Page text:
A Troubling Best-Case Scenario
Still, Bret Harte is in some ways the district’s best-case scenario. Because it serves so many high-needs students it gets more nursing attention than some schools in the district.
Around 30 schools don’t have a nurse assigned to them at all. It falls to managers in the district's Health Services Department and nurses like Williams, who already have brimming caseloads, to assess students and train staff at those schools between other work.
Teachers, attendance clerks and other staff are left to manage much of students’ day-to-day care.
The situation in the district has school nurses turning to their union, the Oakland Education Association, for help. In May the union filed a formal grievance accusing the district of violating the terms of their contract, which sets a nurse’s maximum caseload at 1,350 students.
Even without the extra tasks thrown her way, Natasha Williams oversees nearly 1,400 students at her three schools.
“The effects of the shortage are really, really burned out nurses. Our turnover is incredible,” says nurse Sarah Nielsen Boyd, who oversees over 2,000 students at Oakland Tech, though there are other trained staff on site. “It's a crazy job. It's very stressful.”
In addition to monitoring medical services for severely disabled students and kids with medical conditions from cancer to cystic fibrosis, Nielsen Boyd has dealt with mental health issues like panic attacks and self-harm. She’s also the school’s go-to in emergencies. And with nurses so scarce she sometimes gets pulled away to help at other schools.
When the district did not respond to the nurses’ initial complaint, the union tried again. In late August the district rejected the grievance, saying it wasn’t filed in a timely manner, and deemed it null and void.
In a letter to nurses and union officials, OUSD Director of Community Schools Student Services Andrea Bustamante wrote, “Notwithstanding denial of the grievance due to untimely filing, I find the start of the 2018-2019 school year to be a great opportunity to work collaboratively to improve working conditions for our valued OUSD nurses.”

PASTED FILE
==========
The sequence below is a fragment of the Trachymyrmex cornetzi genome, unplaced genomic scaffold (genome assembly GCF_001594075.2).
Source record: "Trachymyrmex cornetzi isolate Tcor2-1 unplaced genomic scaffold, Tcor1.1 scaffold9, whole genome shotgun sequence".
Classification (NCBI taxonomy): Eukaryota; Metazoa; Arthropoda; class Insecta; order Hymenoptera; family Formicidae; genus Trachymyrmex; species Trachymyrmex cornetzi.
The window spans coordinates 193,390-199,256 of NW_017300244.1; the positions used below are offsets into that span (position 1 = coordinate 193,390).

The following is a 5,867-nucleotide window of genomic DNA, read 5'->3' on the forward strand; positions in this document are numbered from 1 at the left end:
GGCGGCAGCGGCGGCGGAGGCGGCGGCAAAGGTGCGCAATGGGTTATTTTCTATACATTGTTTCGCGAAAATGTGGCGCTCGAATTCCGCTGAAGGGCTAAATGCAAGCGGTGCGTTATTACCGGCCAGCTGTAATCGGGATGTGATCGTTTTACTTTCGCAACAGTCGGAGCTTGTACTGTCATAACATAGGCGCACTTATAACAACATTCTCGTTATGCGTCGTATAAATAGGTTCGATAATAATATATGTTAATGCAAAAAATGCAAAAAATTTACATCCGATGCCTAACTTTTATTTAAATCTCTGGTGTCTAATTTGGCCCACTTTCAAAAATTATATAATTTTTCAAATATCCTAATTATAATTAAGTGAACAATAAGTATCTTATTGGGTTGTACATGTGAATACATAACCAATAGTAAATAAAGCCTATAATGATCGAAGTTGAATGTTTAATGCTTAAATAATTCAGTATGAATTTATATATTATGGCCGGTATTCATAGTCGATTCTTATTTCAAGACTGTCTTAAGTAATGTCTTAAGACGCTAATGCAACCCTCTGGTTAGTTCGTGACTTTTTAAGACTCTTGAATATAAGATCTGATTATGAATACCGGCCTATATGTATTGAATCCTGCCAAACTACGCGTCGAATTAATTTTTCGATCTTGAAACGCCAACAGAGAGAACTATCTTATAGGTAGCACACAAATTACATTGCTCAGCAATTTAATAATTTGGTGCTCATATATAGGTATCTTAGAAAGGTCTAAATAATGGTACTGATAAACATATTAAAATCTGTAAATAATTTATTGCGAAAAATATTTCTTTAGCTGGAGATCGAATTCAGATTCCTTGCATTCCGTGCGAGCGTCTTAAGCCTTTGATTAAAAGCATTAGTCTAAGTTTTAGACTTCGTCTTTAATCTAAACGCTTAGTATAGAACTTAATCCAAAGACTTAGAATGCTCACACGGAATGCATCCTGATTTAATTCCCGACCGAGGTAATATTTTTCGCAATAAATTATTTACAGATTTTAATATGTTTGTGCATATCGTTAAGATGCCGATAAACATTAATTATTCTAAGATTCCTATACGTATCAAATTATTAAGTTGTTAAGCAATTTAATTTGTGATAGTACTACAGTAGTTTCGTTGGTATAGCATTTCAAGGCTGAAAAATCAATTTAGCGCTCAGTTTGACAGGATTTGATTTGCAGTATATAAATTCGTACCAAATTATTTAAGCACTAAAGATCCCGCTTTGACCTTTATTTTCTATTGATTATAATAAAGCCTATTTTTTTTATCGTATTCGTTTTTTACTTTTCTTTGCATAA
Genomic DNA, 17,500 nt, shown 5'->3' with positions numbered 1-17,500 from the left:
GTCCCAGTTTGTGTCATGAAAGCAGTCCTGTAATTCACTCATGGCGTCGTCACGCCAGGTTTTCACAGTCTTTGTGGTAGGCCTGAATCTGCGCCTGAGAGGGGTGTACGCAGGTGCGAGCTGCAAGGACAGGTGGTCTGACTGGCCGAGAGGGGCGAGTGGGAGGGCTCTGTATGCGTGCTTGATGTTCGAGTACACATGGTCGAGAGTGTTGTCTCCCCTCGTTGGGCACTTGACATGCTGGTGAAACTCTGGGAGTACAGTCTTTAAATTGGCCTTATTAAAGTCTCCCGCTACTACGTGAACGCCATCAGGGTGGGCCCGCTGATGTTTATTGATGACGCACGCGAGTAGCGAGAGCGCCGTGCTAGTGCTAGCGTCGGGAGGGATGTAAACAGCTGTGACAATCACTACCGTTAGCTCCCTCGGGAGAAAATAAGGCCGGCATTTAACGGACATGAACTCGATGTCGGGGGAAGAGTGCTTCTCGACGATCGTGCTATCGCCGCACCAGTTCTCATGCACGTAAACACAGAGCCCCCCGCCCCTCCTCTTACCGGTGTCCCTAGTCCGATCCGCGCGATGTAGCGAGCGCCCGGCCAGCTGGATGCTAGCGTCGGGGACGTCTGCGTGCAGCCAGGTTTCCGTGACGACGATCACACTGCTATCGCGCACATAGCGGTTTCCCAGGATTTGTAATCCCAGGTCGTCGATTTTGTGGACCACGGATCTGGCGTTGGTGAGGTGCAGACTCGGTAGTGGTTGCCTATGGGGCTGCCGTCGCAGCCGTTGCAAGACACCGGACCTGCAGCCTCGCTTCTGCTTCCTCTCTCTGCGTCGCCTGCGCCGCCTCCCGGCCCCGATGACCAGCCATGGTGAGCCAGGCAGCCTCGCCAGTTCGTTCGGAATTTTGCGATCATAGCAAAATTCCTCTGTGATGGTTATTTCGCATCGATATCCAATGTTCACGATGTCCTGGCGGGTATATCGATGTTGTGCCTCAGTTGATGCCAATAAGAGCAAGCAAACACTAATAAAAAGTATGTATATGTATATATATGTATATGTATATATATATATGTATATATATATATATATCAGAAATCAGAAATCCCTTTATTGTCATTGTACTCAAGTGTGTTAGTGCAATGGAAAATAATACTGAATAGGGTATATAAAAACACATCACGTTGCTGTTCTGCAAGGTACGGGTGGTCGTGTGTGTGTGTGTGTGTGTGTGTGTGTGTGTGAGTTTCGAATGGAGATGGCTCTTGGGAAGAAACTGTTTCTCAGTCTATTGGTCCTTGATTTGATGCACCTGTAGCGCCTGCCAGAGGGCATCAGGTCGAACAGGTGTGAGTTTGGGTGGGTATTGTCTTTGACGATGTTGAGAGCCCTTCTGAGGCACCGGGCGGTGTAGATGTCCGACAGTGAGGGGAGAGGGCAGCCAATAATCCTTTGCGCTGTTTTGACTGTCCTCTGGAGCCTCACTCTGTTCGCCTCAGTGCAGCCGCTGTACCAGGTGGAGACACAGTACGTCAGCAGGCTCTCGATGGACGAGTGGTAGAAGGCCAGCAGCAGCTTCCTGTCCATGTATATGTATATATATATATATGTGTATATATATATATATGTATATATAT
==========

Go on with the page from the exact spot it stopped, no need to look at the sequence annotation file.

The union and district have yet to work out a solution. In the meantime, nurses have turned to other tactics.
Nurses Demand Action
At a School Board meeting in late September, they showed up alongside teachers to demand the district address the shortage. They provided board members with statements they said they’d collected from parents and pediatricians.
“You need to take this seriously,” Oakland Education Association treasurer Deirdre Snyder told the board. “You’re going to be sued by some parent! It’s a travesty. I have seen seizures in my room, all kinds of problems, more and more as the years go on. You cannot pretend this isn’t happening. You need to act now.”
District-wide, there are over 700 students with severe allergies, more than 350 students whose asthma requires regular medication, about 200 students with seizure disorders, 50 students with diabetes and nearly 30 students with sickle cell disease.
“It's a high-needs district. We take great pride in filling the medical needs for our kids,” says OUSD spokesman John Sasaki. He points out the district has a vision clinic and dental services, along with independently run general health clinics families can access at over a dozen schools.
Sasaki says in the past five years, several school nurses have retired while others have left for other districts or taken hospital jobs.
The number of full-time credentialed school nurse positions in the district has dropped over time, and so have the number of unfilled positions. Last school year, the district had 32 nurse positions, six of them unfilled. In 2015, there were about 35 positions and only three were unfilled.
While some nurses say the district hasn’t done enough to recruit nurses, district officials peg the unfilled positions on a shortage that stretches beyond Oakland. In fact, across the state, about ten percent of school nurse positions are unfilled, according to Sheri Coburn, president of the California School Nurses Organization.
Coburn blames the shortage in part on the fact that nurses can make more money in traditional hospital settings. School nursing also requires specialized training that takes time and money.
“We're doing everything we can,” Sasaki says. “We're scrambling to find more nurses.”
He says staff is working to expand the nurse recruitment campaign and the district is working with the union to offer additional incentives, like signing bonuses, referral bonuses and stipends for experienced nurses who support and mentor newer nurses.
Studies have shown kids who have access to school nurses do better than those who don’t — they’re absent less, and their teachers can dedicate more time to teaching.
The American Academy of Pediatrics recommends a minimum of one full-time school nurse at every school.